Customer Reviews: Marmot Halo 6P - 6 Person Tent
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Customer Reviews

2.8 out of 5 stars
Price:$518.93 - $529.42
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on November 19, 2014
This is not about the Halo but about Marmot Warranty. I never thought I would be writing a bad review about Marmot. I have heard good things from my son, reviews and others and I have several Marmot products that I like. But sad to say my experience with Marmot on a scale from 1 -10 was a 0. I purchased a Marmot because I have had cheap tents that leaked in the rain and that is not a good feeling, so I was determined to not have that happen again, thus the almost $600 purchase. We also bought the Marmot footprint for about $45 so we would have no issues with the warranty if we had to use it. We only camp once or twice a year for a week with a group who several of them have Marmot tents, so we thought this tent would last until I could camp no more. The 1st camping trip all was ok as it did not rain. But in October 2014 we experienced something we never expected. After a night of moderate rain, we discovered the floor of our tent had leaked in several places and especially under our sleeping pads and 2 large puddles of water in one of the corners. Imagine our surprise, after spending $600 my heart sunk into my stomach. I was even more surprised when I asked everyone else if their tent leaked and the answer was no. My heart dropped even lower when I heard that the Coleman tent I bought for my daughter for about $150 had puddles of water underneath but no water came through the floor. Then, to add insult to injury, I gave a friend of mine an old Wenzel tent that was less than $100 and no leaks there either. There were 2 other Marmot tents in our group (Halo 6) no leaks there as well. At this point you can imagine my frustration since this was only the second time to use the tent. But my wife and I thought, no sweat because Marmot is known for their warranty and customer service. We returned home and that is where this “Marmot Tale”, better known as “Nightmare on Marmot Street”, really began.
So we are home really feeling good about getting a replacement tent. We called Marmot and to our surprise all we heard was what we must have done wrong to cause the tent to leak. We finally receive the information to return the tent. Of course we had to pay shipping and that was another shock when I swiped my credit card and the total was $94. So now I have around $750 in the tent. I can hear my dad now; “Son, that would buy a house in my day”. My response, “and I beat it wouldn’t leak as much as this tent either”.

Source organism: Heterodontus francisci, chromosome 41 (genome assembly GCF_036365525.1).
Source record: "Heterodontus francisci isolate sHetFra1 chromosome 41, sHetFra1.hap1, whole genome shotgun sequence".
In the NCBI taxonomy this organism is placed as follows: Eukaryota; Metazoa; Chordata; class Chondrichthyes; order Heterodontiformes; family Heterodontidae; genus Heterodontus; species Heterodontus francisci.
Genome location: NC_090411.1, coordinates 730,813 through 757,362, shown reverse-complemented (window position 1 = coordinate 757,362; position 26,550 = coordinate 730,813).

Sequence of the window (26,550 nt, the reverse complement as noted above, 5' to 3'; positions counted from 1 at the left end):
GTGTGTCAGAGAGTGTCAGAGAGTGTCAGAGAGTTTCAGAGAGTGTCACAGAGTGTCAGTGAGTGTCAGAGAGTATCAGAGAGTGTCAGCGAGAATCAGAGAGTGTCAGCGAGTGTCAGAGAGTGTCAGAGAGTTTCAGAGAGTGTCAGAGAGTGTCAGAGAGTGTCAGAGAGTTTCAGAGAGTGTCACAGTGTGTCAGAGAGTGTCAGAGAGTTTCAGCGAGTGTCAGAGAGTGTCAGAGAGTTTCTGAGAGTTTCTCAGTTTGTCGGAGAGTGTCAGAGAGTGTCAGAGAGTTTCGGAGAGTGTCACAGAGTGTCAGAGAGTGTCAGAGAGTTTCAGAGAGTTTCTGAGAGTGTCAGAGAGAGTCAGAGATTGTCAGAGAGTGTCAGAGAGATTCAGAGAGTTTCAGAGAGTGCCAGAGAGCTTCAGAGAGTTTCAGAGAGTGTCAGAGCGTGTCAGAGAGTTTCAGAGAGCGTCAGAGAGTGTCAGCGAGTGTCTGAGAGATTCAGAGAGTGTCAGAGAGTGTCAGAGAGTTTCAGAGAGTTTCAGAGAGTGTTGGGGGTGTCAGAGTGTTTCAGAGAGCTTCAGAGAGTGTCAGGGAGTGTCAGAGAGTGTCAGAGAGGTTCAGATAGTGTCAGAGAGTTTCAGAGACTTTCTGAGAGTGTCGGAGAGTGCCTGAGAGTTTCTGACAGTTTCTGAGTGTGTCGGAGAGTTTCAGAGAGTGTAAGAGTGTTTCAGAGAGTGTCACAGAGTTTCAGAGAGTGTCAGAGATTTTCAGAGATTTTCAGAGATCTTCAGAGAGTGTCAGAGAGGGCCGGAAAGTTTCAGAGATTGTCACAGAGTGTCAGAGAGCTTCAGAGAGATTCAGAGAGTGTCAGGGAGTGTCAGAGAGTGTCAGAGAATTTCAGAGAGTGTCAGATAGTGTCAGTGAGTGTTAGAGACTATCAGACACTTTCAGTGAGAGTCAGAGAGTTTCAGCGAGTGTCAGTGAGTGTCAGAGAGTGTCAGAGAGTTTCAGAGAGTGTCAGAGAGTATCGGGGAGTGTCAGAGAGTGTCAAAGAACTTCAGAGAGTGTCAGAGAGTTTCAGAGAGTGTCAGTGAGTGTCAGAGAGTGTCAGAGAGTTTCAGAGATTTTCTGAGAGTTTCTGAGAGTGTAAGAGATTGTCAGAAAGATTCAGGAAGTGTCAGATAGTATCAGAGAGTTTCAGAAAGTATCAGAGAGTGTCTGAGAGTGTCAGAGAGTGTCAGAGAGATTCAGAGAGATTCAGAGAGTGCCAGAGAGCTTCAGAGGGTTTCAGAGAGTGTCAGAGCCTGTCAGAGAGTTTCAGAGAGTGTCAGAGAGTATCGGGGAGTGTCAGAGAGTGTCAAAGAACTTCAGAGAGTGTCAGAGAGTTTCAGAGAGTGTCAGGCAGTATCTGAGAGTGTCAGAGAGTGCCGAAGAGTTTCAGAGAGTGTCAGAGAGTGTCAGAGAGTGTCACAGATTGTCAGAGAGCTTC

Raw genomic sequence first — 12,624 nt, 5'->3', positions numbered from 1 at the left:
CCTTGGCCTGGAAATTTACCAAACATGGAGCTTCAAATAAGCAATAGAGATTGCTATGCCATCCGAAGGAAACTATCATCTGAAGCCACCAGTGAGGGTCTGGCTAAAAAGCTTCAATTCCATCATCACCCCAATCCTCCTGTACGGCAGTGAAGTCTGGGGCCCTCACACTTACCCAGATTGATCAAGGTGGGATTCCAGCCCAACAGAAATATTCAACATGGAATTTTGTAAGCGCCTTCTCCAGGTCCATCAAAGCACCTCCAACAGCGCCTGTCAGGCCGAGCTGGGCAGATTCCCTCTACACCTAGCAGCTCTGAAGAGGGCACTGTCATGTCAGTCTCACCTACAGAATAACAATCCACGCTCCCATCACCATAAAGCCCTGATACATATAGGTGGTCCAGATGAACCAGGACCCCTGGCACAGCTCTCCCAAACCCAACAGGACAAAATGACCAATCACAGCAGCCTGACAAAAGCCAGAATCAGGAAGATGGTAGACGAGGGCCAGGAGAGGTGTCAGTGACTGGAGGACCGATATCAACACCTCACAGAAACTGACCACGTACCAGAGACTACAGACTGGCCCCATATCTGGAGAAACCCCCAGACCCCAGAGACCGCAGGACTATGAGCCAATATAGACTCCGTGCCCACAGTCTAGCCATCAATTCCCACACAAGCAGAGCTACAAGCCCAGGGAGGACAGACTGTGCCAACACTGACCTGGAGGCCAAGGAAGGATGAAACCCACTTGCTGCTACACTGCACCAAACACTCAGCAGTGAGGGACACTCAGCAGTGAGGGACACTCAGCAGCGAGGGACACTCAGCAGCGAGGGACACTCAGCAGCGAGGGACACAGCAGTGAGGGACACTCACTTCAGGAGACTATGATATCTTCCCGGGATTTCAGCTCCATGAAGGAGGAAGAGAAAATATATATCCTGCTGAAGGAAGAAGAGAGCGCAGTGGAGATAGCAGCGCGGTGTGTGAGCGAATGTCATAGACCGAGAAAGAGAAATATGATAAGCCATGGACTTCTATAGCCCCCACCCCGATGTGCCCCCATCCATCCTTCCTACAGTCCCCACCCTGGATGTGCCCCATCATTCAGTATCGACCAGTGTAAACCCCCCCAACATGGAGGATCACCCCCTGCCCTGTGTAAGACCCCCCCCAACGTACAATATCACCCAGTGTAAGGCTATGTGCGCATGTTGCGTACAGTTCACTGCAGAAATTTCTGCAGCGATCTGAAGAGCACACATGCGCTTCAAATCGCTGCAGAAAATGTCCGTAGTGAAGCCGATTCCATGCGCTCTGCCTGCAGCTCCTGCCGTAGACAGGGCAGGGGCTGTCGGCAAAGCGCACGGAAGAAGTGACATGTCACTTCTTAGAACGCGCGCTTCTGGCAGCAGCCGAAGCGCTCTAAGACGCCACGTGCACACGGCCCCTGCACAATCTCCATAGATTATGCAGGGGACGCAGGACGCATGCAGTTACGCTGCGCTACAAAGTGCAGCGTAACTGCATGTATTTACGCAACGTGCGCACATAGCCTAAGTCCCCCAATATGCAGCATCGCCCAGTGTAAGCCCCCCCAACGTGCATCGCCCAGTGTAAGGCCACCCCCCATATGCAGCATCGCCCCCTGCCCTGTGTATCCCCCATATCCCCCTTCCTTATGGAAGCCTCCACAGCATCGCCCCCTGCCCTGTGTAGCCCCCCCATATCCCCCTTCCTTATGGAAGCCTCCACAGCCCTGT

Anyway, we send the tent in and Marmot calls telling my wife that we must have put the footprint upside down and that is why the floor leaked. And all the water in the corner must have been because we did not put the tent up correctly. My wife informed him that I have camped for 50 years and am capable of putting up a tent. In fact as a young boy I camped outside under trees in the rain and had less water under me; ok I am exaggerating. My wife gave Marmot my cell phone number and told him to call me, he did not of course. I called and left a message and received a call the next day. Apparently, Marmot also owns a cloning facility because this person also said we must have put the footprint under the tent upside down. I then told him that the floor is supposed to be waterproof, he did not deny this but just said they pressure checked the floor and it did not leak. I informed him that everyone else was just using a Walmart tarp under their tent. He seemed unimpressed. He also said it must have had puddles of water under the tent for this to happen. No imaginary puddles existed except under the Coleman tent that no water was able to penetrate. Of course I could not resist asking if he did a real world test and slept on it all night in the rain, there was a long silence. I know he was taking notes so he could suggest this and be a hero and even possibly get a raise. After the silence he proceeded to tell me how the puddles of water were caused from me not setting up the tent correctly and allowing the fly to touch the tent. That was interesting because he said the fly was waterproof but the tent was not. If the fly was waterproof how did water get in the tent as the water could not have penetrated the fly? Therefore, the fly would have to be defective or no water could have even got to the tent. That being said, the fly was not touching the tent. I used 12” Snow Peak Stakes and used every tie down on the tent. The tent and the fly never kissed, I promise. The tent did have one tear on the other side of tent away from the leak. I had repaired it before the rain and Marmot did admit that the repair I did was fine and not leaking. Also I would like to add that the other 2 Marmot tents were not using even half of the tie downs and the fly had to touch their tents. We also sent Marmot the pictures of all the water in the tent from that morning.